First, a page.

Illinois played a team called the Penguins on Saturday and did not blow them out of the water. If you put as much stock in arbitrary things like this as I do, this was an extremely poor game. But even if you’re more interested in numbers and facts this game was a disappointment.
Disappointment is too mild a term, in fact. History is going to remember this game more fondly than I do because Illinois won 28-17, and Wes Lunt threw for four touchdowns and 285 yards (which are the most ever for an Illini quarterback in his debut). But at the start of the fourth quarter, Illinois was trailing a FCS team 9-7.
Sure, the final 15 minutes were a real romp for Illinois, but the first 45 were hot garbage. Anyone who watched surely felt the same way I did:
The problem with the Illini was obvious from the start of the game. After getting the kickoff, the Illini tried out Lunt’s arm on three straight plays and gained a total of 6 yards. For those of us who have been around for a few years this looked way, way too much like the Ron Zook-era Illini who tried to win the Rose Bowl by repeatedly running screen passes, which USC immediately stopped for short gains or no gain at all. When Illinois kept at that strategy on its second and third drive… well, I for one felt like screaming.
After the game, offensive coordinator Bill Cubit said he called conservatively in the beginning because of the inexperience of the young receiving corp. That begs the question, if you strategy to go conservative is failing, why not at least try to fail spectacularly? What good did letting these kids mess up short routes do for their confidence that dropping a deep ball would change? For that matter, what good did shelving Josh Feguson and Donovonn Young do? The backfield duo didn’t see two consecutive running plays called until less than five minutes remained in the first half. What did that do to their confidence?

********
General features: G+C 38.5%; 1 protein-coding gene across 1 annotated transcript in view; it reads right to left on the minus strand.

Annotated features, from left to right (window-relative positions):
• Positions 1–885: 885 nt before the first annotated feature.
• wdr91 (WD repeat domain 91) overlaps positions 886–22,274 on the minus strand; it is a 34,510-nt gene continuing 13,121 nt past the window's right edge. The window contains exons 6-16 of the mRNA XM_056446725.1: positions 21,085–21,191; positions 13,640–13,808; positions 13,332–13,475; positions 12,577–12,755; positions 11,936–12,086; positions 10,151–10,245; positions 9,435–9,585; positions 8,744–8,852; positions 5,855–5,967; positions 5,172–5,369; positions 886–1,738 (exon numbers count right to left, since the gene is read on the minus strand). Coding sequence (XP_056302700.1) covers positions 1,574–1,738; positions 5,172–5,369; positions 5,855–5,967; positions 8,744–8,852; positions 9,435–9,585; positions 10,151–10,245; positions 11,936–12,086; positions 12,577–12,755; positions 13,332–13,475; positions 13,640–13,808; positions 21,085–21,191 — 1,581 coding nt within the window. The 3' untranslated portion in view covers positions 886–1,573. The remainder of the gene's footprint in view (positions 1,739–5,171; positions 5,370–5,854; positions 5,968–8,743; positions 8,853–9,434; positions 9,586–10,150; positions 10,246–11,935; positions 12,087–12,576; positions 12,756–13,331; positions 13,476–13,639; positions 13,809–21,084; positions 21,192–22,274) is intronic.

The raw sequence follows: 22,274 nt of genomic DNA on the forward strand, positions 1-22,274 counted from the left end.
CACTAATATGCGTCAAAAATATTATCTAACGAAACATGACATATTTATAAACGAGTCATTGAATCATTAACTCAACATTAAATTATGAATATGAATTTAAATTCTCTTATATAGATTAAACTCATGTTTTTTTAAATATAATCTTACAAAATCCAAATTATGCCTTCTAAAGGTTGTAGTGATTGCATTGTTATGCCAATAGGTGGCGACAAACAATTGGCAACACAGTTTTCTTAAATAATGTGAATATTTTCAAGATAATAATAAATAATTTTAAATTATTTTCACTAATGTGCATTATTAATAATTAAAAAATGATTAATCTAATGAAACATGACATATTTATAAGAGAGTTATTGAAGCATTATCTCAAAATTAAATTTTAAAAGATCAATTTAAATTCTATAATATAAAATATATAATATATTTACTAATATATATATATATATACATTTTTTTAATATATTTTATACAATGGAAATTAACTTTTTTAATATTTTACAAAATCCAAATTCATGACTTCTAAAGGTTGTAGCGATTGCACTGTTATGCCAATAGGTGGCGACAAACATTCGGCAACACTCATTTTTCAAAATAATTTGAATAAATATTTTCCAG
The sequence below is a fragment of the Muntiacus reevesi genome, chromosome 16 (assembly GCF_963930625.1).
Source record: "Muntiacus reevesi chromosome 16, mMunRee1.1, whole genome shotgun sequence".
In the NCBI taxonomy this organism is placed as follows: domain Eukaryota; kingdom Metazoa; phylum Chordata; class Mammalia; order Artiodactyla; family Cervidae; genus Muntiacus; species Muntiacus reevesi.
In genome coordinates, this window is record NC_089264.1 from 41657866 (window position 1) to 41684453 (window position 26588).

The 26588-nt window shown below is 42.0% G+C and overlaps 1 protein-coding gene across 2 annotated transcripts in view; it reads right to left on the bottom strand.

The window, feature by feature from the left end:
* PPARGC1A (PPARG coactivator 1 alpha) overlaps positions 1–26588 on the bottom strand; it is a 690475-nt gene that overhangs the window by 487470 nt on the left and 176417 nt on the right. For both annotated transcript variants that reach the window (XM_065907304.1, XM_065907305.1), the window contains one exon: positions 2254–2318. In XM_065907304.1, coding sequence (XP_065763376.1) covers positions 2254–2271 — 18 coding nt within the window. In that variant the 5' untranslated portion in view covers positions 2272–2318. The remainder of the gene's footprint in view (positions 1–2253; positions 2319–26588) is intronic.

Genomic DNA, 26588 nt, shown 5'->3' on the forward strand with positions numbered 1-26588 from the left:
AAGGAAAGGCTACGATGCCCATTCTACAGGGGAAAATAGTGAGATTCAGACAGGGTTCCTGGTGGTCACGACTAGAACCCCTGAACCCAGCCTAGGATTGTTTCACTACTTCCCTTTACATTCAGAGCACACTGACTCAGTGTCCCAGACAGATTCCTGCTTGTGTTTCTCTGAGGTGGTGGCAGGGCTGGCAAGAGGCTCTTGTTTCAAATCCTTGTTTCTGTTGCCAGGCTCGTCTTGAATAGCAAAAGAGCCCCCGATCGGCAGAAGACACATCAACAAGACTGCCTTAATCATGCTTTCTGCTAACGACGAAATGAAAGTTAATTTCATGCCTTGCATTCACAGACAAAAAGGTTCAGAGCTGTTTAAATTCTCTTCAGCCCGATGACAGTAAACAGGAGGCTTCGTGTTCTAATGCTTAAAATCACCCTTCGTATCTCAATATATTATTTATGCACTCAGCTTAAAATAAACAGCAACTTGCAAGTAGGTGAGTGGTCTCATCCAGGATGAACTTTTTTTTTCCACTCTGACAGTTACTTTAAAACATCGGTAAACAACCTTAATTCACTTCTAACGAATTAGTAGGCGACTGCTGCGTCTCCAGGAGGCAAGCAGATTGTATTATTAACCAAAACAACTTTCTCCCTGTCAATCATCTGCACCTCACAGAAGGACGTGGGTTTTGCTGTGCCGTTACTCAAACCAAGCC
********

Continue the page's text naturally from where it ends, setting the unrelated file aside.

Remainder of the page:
For a team all about starting fast — Beckman played videos of dragsters the week before the game, apparently to instill the fast start idea (clearly an effective and smart strategy) — Illinois failed on all fronts. Part of it was play calling, part of it was youth and inexperience, but the stats are ugly regardless.
When you look at the breakdown of stats by quarter you see what the game should have been like from the start there in the fourth quarter, and then the miserable suck fest that occurred before that. If you’re looking for bad omens for the rest of the Illini season, well, it’s all there, especially in time of possession (that should NEVER be that lopsided, to ANY competition).
If you want to be optimistic, however (maybe there’s a few of you out there somewhere), consider that, before Saturday, Lunt hadn’t played a competitive football game since November 3rd, 2012 (I’m not going to count his 3 passing attempts in the Heart of Dallas Bowl that season as real game experience): that’s 664 days. In other words, taking three quarters to figure his shit out at game speed isn’t really that long. Another reason to be optimistic, the YSU defensive line was big. No really, BIG. There’s a stereotype about FCS schools having undersized kids on their lines, but it’s a stereotype the Penguins don’t conform to. Their D-line matched the Illini in size, clocking in at 6’1” 250, 6’0” 300, 6’2” 280, and 6’3” 255 (vs. 6’6” 250, 6’2” 290, 6’3” 305, and 6’3” 255 for Illinois). This kinda sorta maybe explains the team’s hesitancy to run.
Also, the defense, though struggling to limit time of possession, did a really good job of keeping Illinois in the game. Imagine saying that last year…or doing much complimenting the defense at all. Earnest Thomas looked like the senior leader you want on the field, the second-stringers filled in real well for Kenny Nelson and Paul James III (injured), especially Joe Fotu, who wasn’t even on the depth chart. Things could have been better — Mason Monheim dropped a pick-six thrown right to him and several times YSU quarterback Dante Nania just walked through the middle of the field when a play broke down – but overall the defense grades much better than the offense in this one.